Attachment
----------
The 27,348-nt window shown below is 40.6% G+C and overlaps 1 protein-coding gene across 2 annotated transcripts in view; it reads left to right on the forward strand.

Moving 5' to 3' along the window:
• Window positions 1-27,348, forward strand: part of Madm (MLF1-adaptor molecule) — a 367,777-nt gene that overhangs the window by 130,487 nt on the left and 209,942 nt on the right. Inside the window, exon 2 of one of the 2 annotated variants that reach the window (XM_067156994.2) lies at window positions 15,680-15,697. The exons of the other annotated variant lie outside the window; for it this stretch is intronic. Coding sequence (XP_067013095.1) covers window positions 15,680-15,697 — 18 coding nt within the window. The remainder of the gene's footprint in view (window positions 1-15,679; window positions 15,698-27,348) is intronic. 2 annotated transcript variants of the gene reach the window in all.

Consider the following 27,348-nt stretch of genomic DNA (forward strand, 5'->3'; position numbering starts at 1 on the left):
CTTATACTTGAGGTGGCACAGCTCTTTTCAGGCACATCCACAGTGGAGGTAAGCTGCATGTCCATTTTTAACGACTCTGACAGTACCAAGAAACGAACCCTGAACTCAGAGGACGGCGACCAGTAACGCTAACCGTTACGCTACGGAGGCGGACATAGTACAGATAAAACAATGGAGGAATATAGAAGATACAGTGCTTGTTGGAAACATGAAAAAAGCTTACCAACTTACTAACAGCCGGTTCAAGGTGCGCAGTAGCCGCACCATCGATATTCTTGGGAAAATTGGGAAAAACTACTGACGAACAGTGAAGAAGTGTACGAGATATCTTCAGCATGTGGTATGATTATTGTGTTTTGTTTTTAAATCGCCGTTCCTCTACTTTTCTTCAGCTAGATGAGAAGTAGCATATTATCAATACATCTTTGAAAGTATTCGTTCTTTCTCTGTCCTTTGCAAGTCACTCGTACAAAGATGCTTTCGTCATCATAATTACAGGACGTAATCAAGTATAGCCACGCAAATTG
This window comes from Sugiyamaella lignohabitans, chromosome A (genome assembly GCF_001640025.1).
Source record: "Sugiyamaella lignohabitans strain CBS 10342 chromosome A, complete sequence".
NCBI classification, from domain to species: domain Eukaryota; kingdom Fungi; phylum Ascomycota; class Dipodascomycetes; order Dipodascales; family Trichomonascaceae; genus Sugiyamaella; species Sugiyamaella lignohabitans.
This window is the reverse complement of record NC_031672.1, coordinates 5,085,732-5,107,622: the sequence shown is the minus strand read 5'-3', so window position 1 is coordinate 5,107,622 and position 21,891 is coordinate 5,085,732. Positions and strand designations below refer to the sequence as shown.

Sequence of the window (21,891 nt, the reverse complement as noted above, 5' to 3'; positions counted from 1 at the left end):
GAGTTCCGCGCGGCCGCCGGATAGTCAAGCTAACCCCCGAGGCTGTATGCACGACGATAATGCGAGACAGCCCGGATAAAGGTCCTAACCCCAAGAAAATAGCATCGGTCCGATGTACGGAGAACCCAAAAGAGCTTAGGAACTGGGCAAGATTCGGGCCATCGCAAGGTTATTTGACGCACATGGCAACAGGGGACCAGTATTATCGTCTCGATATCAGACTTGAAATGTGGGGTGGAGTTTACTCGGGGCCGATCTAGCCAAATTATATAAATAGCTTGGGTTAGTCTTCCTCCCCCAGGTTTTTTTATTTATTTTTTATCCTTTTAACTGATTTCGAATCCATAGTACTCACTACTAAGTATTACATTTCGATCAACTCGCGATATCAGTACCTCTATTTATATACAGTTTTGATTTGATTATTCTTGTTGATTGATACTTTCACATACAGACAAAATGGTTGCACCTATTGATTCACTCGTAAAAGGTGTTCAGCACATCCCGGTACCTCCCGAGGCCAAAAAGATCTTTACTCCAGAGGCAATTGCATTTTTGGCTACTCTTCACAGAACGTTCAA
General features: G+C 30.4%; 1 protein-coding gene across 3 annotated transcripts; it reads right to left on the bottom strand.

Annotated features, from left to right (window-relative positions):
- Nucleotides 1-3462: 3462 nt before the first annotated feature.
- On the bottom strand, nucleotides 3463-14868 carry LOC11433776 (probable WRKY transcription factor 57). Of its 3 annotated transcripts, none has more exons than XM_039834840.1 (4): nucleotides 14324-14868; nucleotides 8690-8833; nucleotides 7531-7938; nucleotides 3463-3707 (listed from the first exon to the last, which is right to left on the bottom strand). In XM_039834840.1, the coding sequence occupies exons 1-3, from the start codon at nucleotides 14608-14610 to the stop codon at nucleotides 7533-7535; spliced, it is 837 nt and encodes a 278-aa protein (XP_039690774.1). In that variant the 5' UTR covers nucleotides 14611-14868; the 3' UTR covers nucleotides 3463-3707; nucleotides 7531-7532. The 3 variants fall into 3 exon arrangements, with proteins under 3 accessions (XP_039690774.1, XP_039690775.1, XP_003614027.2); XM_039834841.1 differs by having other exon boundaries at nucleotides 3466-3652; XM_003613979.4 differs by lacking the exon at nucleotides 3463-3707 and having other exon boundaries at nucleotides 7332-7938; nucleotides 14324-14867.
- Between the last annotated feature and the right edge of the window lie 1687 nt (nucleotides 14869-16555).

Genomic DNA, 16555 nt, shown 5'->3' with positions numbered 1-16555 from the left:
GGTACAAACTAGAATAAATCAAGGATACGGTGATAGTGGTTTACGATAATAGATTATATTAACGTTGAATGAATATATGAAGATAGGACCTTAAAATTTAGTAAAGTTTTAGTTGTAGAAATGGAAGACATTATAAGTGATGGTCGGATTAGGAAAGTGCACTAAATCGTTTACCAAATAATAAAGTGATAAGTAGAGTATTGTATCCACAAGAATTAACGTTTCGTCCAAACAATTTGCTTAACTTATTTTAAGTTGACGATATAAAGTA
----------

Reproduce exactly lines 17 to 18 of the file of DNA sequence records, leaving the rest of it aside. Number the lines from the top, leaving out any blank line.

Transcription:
Genomic DNA, 16555 nt, shown 5'->3' with positions numbered 1-16555 from the left:
GGTACAAACTAGAATAAATCAAGGATACGGTGATAGTGGTTTACGATAATAGATTATATTAACGTTGAATGAATATATGAAGATAGGACCTTAAAATTTAGTAAAGTTTTAGTTGTAGAAATGGAAGACATTATAAGTGATGGTCGGATTAGGAAAGTGCACTAAATCGTTTACCAAATAATAAAGTGATAAGTAGAGTATTGTATCCACAAGAATTAACGTTTCGTCCAAACAATTTGCTTAACTTATTTTAAGTTGACGATATAAAGTA